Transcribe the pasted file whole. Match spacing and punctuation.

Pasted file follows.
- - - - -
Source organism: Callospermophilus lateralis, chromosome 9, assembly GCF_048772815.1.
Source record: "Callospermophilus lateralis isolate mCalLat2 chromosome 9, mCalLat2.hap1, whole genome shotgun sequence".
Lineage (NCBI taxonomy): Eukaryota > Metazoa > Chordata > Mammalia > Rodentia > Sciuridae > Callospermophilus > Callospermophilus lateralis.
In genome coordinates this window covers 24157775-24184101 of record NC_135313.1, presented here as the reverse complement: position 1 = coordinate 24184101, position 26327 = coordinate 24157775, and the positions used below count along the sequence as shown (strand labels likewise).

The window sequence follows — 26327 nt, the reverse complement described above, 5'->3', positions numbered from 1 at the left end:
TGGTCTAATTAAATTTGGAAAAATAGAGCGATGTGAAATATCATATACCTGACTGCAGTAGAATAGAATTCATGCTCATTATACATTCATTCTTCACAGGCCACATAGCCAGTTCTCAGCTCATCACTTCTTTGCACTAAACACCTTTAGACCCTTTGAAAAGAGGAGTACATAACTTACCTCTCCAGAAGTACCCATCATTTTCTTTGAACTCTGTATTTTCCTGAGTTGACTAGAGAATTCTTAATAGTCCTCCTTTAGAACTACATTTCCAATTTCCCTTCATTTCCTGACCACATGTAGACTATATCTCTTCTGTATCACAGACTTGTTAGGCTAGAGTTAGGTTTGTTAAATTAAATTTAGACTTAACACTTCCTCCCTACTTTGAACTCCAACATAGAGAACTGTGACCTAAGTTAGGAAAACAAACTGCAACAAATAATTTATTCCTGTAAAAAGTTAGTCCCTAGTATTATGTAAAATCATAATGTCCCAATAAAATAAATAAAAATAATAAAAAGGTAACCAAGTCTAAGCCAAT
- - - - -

Source organism: Callospermophilus lateralis, chromosome 9, assembly GCF_048772815.1.
Source record: "Callospermophilus lateralis isolate mCalLat2 chromosome 9, mCalLat2.hap1, whole genome shotgun sequence".
Lineage (NCBI taxonomy): Eukaryota > Metazoa > Chordata > Mammalia > Rodentia > Sciuridae > Callospermophilus > Callospermophilus lateralis.
In genome coordinates this window covers 24157775-24184101 of record NC_135313.1, presented here as the reverse complement: position 1 = coordinate 24184101, position 26327 = coordinate 24157775, and the positions used below count along the sequence as shown (strand labels likewise).

The window sequence follows — 26327 nt, the reverse complement described above, 5'->3', positions numbered from 1 at the left end:
TGGTCTAATTAAATTTGGAAAAATAGAGCGATGTGAAATATCATATACCTGACTGCAGTAGAATAGAATTCATGCTCATTATACATTCATTCTTCACAGGCCACATAGCCAGTTCTCAGCTCATCACTTCTTTGCACTAAACACCTTTAGACCCTTTGAAAAGAGGAGTACATAACTTACCTCTCCAGAAGTACCCATCATTTTCTTTGAACTCTGTATTTTCCTGAGTTGACTAGAGAATTCTTAATAGTCCTCCTTTAGAACTACATTTCCAATTTCCCTTCATTTCCTGACCACATGTAGACTATATCTCTTCTGTATCACAGACTTGTTAGGCTAGAGTTAGGTTTGTTAAATTAAATTTAGACTTAACACTTCCTCCCTACTTTGAACTCCAACATAGAGAACTGTGACCTAAGTTAGGAAAACAAACTGCAACAAATAATTTATTCCTGTAAAAAGTTAGTCCCTAGTATTATGTAAAATCATAATGTCCCAATAAAATAAATAAAAATAATAAAAAGGTAACCAAGTCTAAGCCAAT